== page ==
"The level of buying activity is quite strong, and if it continues as we anticipate, it will produce a very robust spring sales season," said Frank Dell'Accio, MLSLI president.
The heavier buying reflects a lot of factors. For one thing, house hunters were practically paralyzed at this time last year, with the nation in shock after the Wall Street meltdown. A year ago, the first-time home buyers' tax credit had barely gone into effect, but now house hunters are rushing to sign contracts before an April 30 deadline. Also, interest rates are near historic lows but are rising.
And spring - prime buying season - has arrived.
Although sales have been going up, a trend that should be driving up prices, March's median closing price of $350,000 was a 1.9 percent decrease from a year ago and a 1.2 percent dip from February, said MLSLI, which also covers Queens.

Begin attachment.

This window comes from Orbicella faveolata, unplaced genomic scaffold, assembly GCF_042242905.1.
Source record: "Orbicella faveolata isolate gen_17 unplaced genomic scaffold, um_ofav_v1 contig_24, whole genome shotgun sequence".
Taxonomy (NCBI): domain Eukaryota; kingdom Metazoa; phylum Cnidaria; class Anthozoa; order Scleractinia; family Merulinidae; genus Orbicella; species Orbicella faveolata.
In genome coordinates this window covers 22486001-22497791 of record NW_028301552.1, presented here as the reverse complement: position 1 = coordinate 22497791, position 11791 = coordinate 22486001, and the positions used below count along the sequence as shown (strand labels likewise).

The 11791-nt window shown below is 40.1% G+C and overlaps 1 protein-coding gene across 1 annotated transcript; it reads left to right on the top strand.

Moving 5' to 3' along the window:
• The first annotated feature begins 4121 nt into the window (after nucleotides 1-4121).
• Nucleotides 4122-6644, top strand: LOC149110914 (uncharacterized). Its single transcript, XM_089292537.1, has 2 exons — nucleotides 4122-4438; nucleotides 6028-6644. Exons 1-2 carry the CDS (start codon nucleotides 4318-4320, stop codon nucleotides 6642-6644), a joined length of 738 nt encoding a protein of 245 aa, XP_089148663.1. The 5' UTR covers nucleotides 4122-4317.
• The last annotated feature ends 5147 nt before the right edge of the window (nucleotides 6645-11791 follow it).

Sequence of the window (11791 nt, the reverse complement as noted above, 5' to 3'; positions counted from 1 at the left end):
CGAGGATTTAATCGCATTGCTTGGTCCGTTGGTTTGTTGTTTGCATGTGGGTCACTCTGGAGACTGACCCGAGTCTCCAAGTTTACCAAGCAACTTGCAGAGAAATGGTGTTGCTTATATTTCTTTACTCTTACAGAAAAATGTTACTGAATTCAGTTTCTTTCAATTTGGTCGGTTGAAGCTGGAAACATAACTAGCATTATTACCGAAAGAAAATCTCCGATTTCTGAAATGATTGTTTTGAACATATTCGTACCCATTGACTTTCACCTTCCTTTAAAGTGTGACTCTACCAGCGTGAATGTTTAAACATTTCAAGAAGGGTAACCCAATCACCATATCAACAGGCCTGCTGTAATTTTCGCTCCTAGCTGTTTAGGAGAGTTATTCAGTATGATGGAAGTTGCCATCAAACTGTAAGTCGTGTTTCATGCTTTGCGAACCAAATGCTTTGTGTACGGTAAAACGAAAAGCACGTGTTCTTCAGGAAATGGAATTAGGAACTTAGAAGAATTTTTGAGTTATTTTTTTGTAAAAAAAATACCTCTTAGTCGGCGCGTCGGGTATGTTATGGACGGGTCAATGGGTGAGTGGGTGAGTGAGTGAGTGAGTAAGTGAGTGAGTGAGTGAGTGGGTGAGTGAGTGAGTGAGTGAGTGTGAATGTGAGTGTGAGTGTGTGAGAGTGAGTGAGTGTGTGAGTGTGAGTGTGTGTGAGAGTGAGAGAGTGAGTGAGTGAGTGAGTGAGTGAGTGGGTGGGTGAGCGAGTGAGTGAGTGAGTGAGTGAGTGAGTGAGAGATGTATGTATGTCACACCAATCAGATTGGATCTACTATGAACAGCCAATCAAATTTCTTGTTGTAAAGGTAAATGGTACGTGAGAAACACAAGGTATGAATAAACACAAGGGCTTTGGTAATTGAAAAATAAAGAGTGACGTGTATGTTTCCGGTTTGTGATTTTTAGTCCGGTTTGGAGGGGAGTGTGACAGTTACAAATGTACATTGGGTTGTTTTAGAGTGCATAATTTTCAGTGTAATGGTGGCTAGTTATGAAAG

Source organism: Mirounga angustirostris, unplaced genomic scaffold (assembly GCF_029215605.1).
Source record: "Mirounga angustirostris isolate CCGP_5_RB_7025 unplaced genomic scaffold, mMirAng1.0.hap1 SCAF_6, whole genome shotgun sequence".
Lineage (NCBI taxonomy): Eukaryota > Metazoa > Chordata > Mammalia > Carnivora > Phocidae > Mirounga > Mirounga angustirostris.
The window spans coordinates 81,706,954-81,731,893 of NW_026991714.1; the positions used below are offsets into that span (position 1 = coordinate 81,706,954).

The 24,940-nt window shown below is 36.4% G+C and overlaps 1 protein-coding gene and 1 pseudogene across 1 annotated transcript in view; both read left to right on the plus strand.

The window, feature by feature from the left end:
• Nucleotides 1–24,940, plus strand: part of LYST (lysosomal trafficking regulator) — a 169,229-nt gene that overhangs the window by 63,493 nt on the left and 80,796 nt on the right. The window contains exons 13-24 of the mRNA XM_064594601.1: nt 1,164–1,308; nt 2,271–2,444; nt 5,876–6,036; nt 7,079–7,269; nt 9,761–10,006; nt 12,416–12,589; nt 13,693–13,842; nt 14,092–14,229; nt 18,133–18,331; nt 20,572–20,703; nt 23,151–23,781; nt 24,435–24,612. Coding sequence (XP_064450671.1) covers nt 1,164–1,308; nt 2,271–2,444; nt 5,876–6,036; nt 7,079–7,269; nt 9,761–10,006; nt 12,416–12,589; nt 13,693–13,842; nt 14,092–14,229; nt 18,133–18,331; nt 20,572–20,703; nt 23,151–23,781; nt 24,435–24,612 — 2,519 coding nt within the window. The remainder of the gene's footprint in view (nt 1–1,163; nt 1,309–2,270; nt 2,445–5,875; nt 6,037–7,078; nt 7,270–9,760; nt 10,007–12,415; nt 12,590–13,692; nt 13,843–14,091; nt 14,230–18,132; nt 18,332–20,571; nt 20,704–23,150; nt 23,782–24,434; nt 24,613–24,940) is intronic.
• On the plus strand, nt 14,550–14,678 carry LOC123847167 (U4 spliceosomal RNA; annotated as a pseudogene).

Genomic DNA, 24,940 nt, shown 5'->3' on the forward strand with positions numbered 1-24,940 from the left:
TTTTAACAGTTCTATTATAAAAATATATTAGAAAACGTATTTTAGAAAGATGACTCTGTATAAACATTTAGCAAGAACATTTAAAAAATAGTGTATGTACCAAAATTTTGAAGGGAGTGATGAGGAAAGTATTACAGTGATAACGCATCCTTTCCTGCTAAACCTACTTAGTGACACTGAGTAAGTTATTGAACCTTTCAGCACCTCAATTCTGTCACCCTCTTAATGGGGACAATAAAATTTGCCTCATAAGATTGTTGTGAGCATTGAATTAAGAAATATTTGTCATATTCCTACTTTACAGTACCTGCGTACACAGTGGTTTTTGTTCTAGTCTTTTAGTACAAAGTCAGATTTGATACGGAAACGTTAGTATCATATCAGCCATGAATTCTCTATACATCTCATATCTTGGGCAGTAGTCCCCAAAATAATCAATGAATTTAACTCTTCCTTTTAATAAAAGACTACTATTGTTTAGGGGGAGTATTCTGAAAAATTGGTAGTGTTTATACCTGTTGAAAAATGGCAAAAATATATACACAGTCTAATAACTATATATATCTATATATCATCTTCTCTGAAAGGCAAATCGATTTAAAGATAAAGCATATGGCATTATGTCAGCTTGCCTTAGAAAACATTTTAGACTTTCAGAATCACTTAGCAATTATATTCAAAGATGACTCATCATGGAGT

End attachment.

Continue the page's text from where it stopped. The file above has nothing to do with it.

"The way you have to look at it is the increase in demand reduces the decline" in price, said Manhattan-based appraiser Jonathan Miller. Also, sales have been shifting to entry-level and lower-priced homes, skewing closing prices, he said.
Despite some brisk activity, real estate agents are nervous about the post-tax-credit- and post-federal-intervention market.
One concern is whether the pool of buyers will dwindle. Said Miller, "There are only so many first-time buyers."